Sir, – Just like my fellow reader David Searle of Errol (‘Arbroath could be a tourist favourite again’, Letters, September 25) I am deeply saddened that Angus Council appear to have little concern that one of their oldest and most popular attractions is shortly to be consigned to the pages of history.
Five generations of my family have travelled on the Kerr’s Miniature Railway line. Only this week my brother and his partner rented a caravan and, with only a couple of days to spare before the Covid-19 restrictions were tightened, we spent a memorable afternoon re-exploring.
Although I am a regular visitor to Arbroath, for my brother, now retired, this was one of the principal things on his bucket list. As youngsters we had spent many a happy time at the Red Lion Caravan site.
Wandering down on to the West Links the large, well kept grassy area was almost deserted – a far cry from what we both remembered.
An area just to the north of the miniature railway had been fenced off and I explained it had been intended that the miniature railway be extended, linking it to where the paddling pool and the new playground now stood.
This was plainly an ambitious project but in light of the fact the council had “inadvertently” moved the footfall away from the miniature railway, it seemed to make good business sense.
Sadly those plans will remain only as drawings, we can only imagine how successful it might have become.
Arbroath was once very popular with summer visitors and Angus Council supported a number of attractions – such as boating on Keptie Pond, the trampolines, Miss Arbroath at the outdoor bathing pool, Talk O’ the Town Talent Show at the Springfield Park, The Johnny Geddes Give Away Show, professional wrestling, and the ponies and the donkeys on the beach.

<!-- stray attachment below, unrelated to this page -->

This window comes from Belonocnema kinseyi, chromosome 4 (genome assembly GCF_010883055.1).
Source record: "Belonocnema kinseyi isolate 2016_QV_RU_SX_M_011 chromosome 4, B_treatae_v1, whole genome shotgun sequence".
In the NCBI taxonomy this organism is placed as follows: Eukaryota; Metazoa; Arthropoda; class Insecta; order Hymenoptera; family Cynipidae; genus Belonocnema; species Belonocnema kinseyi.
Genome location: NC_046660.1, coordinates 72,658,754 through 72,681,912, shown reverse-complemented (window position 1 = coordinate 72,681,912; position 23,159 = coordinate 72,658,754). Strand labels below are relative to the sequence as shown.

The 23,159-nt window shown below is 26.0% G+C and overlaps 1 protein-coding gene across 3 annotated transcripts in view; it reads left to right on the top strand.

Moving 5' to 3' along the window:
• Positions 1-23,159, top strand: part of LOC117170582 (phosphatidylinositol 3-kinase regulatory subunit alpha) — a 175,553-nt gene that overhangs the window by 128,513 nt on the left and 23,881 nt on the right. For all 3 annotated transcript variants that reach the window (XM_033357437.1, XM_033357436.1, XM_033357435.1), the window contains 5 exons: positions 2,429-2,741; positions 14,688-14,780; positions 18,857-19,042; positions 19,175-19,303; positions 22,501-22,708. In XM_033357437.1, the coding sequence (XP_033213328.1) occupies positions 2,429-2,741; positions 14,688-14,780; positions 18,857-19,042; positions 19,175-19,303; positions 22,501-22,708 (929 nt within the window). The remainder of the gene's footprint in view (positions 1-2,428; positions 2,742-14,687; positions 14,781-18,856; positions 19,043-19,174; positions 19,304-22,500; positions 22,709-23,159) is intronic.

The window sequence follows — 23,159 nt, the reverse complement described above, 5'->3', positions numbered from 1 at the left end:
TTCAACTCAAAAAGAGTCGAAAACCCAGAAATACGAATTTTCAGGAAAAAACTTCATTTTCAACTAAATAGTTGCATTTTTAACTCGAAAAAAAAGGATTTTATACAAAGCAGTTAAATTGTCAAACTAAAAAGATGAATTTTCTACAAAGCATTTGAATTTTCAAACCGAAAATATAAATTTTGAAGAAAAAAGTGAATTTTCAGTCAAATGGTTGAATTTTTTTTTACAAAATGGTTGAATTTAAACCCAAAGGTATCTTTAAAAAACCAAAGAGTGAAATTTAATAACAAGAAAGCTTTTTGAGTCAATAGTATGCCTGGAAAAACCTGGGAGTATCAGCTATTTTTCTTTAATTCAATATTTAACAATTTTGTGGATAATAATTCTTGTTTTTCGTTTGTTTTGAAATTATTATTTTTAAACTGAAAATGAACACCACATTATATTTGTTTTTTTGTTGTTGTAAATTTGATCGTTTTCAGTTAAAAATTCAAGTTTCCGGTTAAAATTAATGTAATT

With the miniature railway shortly to be gone, very little is left.
Speaking for myself, foreign holidays are now of little interest and I suspect others will feel the same.
Instead of closing our tourist information offices, as they have done in Arbroath and in parts of Perthshire, should we not be actively encouraging people to stay at home and enjoy all that Scotland, and in particular Tayside, has to offer?
Yes, given the proper attention and investment Arbroath could once again be a tourist favourite!
T W MacFarlane.
Independent Malta is fine
Sir, – I noted with interest that Malta this week celebrated its Independence Day, marking 56 years of independence from the UK.
With a population less than that of Edinburgh, Malta has forged its own path since 1964, becoming a republic in 1974 and joining the EU in 2004. This reminded me of an editorial spotted in The Times from 1959, which noted:
“Malta cannot live on its own … the island could pay for only one-fifth of her food and essential imports; well over one-quarter of the present labour force would be out of work, and the economy would collapse without British Treasury subventions. Talk of full independence for Malta is therefore hopelessly impractical.”
This struck me as sounding rather familiar.
2/3 Marchmont Road,
Agreement has no such clause
Sir, – Robert Scott (‘Sticking to the agreed terms’, Letters, September 22) repeats the nonsense about a “once in a generation” referendum and suggests we look at the “facts”.
If he reads the Edinburgh Agreement, he will find no mention of this alleged clause.